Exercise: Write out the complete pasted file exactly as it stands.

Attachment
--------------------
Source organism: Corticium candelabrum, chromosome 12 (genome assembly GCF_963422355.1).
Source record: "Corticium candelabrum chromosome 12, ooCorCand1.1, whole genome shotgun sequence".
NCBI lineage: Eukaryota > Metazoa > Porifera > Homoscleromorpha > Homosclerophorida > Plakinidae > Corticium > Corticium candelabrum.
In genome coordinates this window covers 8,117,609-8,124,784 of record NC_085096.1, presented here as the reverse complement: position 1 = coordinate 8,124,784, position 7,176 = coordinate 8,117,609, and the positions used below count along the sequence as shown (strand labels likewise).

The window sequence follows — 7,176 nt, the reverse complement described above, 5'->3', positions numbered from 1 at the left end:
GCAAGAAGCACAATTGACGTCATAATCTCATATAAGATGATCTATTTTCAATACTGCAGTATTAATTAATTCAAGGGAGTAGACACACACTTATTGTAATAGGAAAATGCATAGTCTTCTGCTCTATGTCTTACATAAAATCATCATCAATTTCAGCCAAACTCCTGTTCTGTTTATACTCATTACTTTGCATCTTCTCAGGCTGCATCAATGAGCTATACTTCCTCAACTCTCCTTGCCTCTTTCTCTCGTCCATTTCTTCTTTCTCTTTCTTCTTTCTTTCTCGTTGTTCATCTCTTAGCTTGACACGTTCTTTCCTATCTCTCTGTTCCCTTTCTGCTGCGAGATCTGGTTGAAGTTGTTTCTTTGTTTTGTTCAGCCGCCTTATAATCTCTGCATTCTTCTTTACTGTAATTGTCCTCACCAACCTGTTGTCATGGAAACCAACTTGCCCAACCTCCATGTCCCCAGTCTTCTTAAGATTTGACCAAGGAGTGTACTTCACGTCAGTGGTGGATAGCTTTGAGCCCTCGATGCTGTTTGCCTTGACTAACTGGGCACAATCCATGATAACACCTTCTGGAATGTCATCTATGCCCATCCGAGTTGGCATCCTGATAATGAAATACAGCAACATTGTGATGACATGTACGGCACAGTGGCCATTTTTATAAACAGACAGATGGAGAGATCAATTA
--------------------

Source organism: Corticium candelabrum, chromosome 12 (genome assembly GCF_963422355.1).
Source record: "Corticium candelabrum chromosome 12, ooCorCand1.1, whole genome shotgun sequence".
NCBI lineage: Eukaryota > Metazoa > Porifera > Homoscleromorpha > Homosclerophorida > Plakinidae > Corticium > Corticium candelabrum.
In genome coordinates this window covers 8,117,609-8,124,784 of record NC_085096.1, presented here as the reverse complement: position 1 = coordinate 8,124,784, position 7,176 = coordinate 8,117,609, and the positions used below count along the sequence as shown (strand labels likewise).

The window sequence follows — 7,176 nt, the reverse complement described above, 5'->3', positions numbered from 1 at the left end:
GCAAGAAGCACAATTGACGTCATAATCTCATATAAGATGATCTATTTTCAATACTGCAGTATTAATTAATTCAAGGGAGTAGACACACACTTATTGTAATAGGAAAATGCATAGTCTTCTGCTCTATGTCTTACATAAAATCATCATCAATTTCAGCCAAACTCCTGTTCTGTTTATACTCATTACTTTGCATCTTCTCAGGCTGCATCAATGAGCTATACTTCCTCAACTCTCCTTGCCTCTTTCTCTCGTCCATTTCTTCTTTCTCTTTCTTCTTTCTTTCTCGTTGTTCATCTCTTAGCTTGACACGTTCTTTCCTATCTCTCTGTTCCCTTTCTGCTGCGAGATCTGGTTGAAGTTGTTTCTTTGTTTTGTTCAGCCGCCTTATAATCTCTGCATTCTTCTTTACTGTAATTGTCCTCACCAACCTGTTGTCATGGAAACCAACTTGCCCAACCTCCATGTCCCCAGTCTTCTTAAGATTTGACCAAGGAGTGTACTTCACGTCAGTGGTGGATAGCTTTGAGCCCTCGATGCTGTTTGCCTTGACTAACTGGGCACAATCCATGATAACACCTTCTGGAATGTCATCTATGCCCATCCGAGTTGGCATCCTGATAATGAAATACAGCAACATTGTGATGACATGTACGGCACAGTGGCCATTTTTATAAACAGACAGATGGAGAGATCAATTA